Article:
Can ‘Flow’ solve your Project Management Pains?


Flow-based project management methods could be the solution to missed deadlines, inefficient use of resources, and unclear priorities amongst other common project management problems.

In the last blog, we introduced the concept of ‘Flow’ and had a brief look at what it means in the context of project management. In this article, we look at some of the benefits of Flow-based project management methods, using a case study of Endress + Hauser as an example.

Founded in 1953, Endress + Hauser GmbH & Co. KG embodies measurement and automation technology in the Process Engineering Industry and continues today to innovate from laboratory to production, from new material research to a finished product.

Here are some of the important benefits of implementing Flow-based project management methods:

Improved Productivity & Quality

“Why not make the work easier and more interesting so that people do not have to sweat?” – Eliyahu M. Goldratt

Flow-based project management methods do just that, resulting in improvements in both, productivity and quality. With better workflows and decreases in time and resources required to complete tasks, productivity is increased and better overall project outcomes are achieved.

Globally, missing project deadlines have been reported to be an increasingly common problem. Employing flow-based methods reduces the risk of errors that can typically occur due to delays or interruptions, leading to an improvement in the quality of the project.

“The rule is simple: 50% longer projects also cause 50% higher costs”, states Dr. Peter Selders, Managing Director, Endress + Hauser.

With the LYNX Release Wizard, you can release your projects exactly at the right time into the Pipeline, thus enabling the smooth flow and delivery of projects. This ensures increases in productivity and improvement in the overall quality of the project.

This improved productivity was evident with Endress + Hauser when they began using LYNX. After 18 months, deadline delays of Endress + Hauser were reduced by half, from 50% to 25%.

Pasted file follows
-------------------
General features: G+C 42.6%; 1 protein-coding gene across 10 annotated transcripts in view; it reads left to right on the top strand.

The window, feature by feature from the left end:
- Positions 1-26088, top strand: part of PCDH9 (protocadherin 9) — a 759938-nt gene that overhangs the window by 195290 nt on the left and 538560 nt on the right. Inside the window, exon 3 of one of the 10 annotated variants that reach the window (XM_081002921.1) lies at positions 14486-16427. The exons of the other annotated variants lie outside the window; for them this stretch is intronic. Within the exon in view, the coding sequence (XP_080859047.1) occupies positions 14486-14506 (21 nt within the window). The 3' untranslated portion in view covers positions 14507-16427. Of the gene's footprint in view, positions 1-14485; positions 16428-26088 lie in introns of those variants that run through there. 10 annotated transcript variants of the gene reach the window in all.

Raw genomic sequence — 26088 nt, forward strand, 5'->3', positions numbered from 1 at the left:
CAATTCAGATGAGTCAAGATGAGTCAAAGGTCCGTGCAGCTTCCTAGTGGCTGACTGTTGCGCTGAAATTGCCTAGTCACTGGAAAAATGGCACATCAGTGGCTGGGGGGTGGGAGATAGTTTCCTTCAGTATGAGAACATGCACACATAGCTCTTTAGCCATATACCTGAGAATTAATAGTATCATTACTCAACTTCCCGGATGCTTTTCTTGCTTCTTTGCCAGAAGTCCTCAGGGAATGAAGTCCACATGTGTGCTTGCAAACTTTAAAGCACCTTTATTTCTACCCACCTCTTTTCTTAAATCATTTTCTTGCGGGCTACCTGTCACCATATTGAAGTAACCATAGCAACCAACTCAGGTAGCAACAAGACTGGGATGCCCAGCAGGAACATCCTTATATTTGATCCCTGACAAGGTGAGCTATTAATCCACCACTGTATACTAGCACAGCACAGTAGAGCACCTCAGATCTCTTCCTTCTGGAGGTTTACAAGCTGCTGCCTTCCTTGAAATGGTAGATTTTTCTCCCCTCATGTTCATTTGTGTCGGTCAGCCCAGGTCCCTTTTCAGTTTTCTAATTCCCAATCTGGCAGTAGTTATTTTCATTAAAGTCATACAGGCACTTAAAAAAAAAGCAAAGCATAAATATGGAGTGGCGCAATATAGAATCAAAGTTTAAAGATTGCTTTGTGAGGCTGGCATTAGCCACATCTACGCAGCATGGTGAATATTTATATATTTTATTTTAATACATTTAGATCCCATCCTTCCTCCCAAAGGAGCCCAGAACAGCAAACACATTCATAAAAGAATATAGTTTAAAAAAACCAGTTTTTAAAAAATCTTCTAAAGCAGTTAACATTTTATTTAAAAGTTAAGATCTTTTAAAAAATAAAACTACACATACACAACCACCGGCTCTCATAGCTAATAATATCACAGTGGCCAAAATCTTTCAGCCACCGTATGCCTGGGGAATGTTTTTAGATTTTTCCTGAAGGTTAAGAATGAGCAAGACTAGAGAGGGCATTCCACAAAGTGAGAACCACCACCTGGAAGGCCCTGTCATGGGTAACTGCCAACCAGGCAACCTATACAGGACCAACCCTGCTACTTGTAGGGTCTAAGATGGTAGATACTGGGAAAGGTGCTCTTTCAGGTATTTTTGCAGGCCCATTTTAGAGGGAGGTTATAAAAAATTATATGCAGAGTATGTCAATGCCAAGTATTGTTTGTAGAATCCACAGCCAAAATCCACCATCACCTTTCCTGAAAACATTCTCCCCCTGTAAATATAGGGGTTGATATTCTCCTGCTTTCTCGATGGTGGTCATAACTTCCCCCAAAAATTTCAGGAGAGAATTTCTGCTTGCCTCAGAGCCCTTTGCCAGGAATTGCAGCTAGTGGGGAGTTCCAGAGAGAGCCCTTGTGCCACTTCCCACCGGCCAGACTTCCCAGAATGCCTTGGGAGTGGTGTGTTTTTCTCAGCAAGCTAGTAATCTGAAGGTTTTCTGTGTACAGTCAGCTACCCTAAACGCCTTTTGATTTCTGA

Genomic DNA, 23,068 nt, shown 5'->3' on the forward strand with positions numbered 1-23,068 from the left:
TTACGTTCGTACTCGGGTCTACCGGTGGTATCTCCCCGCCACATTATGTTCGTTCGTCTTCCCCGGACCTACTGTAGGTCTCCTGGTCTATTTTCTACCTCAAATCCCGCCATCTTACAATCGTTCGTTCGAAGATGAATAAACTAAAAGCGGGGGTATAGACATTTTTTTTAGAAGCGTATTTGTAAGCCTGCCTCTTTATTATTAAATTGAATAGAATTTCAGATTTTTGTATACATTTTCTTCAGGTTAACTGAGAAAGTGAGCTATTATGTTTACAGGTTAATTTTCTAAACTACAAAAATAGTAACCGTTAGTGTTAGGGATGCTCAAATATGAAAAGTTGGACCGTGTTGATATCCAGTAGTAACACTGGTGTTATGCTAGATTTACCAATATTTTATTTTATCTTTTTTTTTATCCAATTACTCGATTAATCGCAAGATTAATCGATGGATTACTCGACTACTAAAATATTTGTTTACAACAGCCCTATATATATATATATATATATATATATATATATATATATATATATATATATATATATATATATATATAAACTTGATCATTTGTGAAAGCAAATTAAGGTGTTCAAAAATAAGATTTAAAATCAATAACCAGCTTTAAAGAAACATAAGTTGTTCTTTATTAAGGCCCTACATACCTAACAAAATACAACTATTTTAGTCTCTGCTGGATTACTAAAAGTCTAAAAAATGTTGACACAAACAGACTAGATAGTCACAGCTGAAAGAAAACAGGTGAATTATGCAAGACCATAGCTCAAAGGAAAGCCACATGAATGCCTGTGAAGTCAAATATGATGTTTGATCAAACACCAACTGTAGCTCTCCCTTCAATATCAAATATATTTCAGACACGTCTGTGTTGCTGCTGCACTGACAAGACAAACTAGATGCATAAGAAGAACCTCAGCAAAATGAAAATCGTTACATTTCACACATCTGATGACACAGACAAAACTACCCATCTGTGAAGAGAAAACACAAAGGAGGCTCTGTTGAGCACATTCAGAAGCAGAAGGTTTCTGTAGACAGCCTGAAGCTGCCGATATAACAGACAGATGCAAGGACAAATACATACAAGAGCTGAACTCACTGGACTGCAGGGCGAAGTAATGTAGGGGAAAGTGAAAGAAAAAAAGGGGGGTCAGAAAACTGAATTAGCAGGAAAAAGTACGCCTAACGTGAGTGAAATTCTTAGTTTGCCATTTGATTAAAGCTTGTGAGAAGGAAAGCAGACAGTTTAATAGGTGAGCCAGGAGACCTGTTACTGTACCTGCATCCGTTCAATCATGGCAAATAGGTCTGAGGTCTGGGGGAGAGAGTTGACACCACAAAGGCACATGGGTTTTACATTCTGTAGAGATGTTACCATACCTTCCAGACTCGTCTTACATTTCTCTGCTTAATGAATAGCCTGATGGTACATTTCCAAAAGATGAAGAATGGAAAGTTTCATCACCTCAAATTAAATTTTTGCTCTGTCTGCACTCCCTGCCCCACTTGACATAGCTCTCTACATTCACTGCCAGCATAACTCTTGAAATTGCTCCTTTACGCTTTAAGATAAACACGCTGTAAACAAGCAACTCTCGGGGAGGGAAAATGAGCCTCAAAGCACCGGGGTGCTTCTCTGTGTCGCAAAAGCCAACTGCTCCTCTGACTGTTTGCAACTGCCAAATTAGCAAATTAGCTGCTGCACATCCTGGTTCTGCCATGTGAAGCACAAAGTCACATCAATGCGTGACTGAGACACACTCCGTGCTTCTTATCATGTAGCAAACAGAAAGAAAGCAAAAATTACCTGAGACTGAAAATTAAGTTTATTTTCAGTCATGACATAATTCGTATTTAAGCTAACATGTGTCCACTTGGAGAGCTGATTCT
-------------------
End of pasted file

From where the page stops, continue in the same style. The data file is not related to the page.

Better Resource Allocation and collaboration

“The ‘P’ in ‘PM’ is as much about ‘people’ management as it is about ‘project’ management.” – Cornelius Fichtner

When projects face a problem, there can be a temptation to solve that problem by throwing more resources, be it people or money, at the problem. However, ‘Flow’ offers a better solution focused on the optimization of resource allocation. This results in better utilization of resources and reduces the risk of resource constraints.

Further, flow-based project management methods encourage a culture of collaboration and communication, resulting in project team members working better together towards a desired overall project outcome.

The LYNX Pipeline Mode provides a clear project pipeline, controls the Work-In-Progress (WIP), detects and manages resource conflicts, and helps Resource Managers with hiring and training decisions.

In the case of Endress + Hauser, it was evident how a Flow-based approach could help organizations make the most of their resources. With the integration of LYNX, their throughput increased by 3x without any additional resources.

Increased Visibility and Reduced Stress

In order to enable project managers and teams to spot potential issues and make better decisions sooner, flow-based project management methods emphasize increased visibility into project progress. Thereby, using these flow-based methodologies reduces the risk of project delays.

This has a direct effect on the stress and frustration of project team members, by reducing the impact of interruptions and delays on their work.

With the LYNX Fever Chart, you can easily assess the performance of ongoing projects. One picture summarizes it all. Projects in red require extra attention in order to meet the due date or quality level. Projects in yellow could be a concern in the future, and those in green are on track to be successful.

With the integration of LYNX and Endress + Hauser, one of the objectives was to improve transparency between teams and to provide clear priorities to the team members.

As Dr. Peter Selders says, “When employees and team members spend 15 minutes each day to find out about the current projects and their status, E + H will demonstrably achieve better results – through communication alone “.


To conclude, implementing flow-based project management methods can be highly beneficial for project managers and project teams. Implementing these methods can result in improvements in productivity, quality, resource allocation, and collaboration while simultaneously reducing stress, delays, and project interruptions, leading to a better overall project outcome. This is evident in the case of Endress + Hauser and we encourage you to read the complete case study to learn more.

If you’re interested in learning more about how implementing a flow-based methodology could help your organization specifically, click here.




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